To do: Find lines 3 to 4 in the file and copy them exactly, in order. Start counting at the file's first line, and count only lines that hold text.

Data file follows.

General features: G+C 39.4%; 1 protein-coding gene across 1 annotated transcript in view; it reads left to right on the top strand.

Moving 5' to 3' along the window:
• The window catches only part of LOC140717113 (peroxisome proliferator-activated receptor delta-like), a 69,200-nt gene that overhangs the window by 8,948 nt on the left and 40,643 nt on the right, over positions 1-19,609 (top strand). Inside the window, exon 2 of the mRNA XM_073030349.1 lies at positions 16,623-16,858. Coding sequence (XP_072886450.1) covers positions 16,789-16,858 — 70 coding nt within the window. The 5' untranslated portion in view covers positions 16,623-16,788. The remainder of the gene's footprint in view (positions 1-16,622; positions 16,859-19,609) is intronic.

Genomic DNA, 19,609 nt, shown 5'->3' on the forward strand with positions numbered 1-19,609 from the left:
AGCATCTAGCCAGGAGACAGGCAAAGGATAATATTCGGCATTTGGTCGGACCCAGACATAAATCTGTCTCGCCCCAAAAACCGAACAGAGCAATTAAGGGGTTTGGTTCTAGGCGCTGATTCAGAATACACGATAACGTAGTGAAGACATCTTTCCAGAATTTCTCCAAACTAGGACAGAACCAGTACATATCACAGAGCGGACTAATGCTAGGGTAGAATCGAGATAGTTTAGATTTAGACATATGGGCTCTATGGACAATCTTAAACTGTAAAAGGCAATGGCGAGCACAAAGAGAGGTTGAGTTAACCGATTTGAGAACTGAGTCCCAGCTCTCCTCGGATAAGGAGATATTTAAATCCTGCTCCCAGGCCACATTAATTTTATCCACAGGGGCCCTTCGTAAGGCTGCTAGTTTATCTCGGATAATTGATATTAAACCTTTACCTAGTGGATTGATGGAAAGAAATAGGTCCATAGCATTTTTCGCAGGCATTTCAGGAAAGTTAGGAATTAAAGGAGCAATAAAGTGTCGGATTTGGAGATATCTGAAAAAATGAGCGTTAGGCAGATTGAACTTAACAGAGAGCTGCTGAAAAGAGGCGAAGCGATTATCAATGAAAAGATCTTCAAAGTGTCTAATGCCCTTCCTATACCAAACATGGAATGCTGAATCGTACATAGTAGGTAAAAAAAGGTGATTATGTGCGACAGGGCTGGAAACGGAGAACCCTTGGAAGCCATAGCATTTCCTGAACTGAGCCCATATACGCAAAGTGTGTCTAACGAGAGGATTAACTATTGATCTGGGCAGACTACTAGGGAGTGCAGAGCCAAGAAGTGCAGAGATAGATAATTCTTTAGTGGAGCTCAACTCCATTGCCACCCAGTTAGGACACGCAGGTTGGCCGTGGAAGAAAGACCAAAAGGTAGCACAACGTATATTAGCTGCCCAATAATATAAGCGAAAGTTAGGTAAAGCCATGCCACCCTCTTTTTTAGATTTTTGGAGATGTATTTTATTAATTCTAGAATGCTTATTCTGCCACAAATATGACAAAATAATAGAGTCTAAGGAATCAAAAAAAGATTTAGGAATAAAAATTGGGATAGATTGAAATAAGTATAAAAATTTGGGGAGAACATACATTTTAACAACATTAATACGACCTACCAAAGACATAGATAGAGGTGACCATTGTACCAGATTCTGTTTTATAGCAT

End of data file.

• The window catches only part of LOC140717113 (peroxisome proliferator-activated receptor delta-like), a 69,200-nt gene that overhangs the window by 8,948 nt on the left and 40,643 nt on the right, over positions 1-19,609 (top strand). Inside the window, exon 2 of the mRNA XM_073030349.1 lies at positions 16,623-16,858. Coding sequence (XP_072886450.1) covers positions 16,789-16,858 — 70 coding nt within the window. The 5' untranslated portion in view covers positions 16,623-16,788. The remainder of the gene's footprint in view (positions 1-16,622; positions 16,859-19,609) is intronic.

Genomic DNA, 19,609 nt, shown 5'->3' on the forward strand with positions numbered 1-19,609 from the left: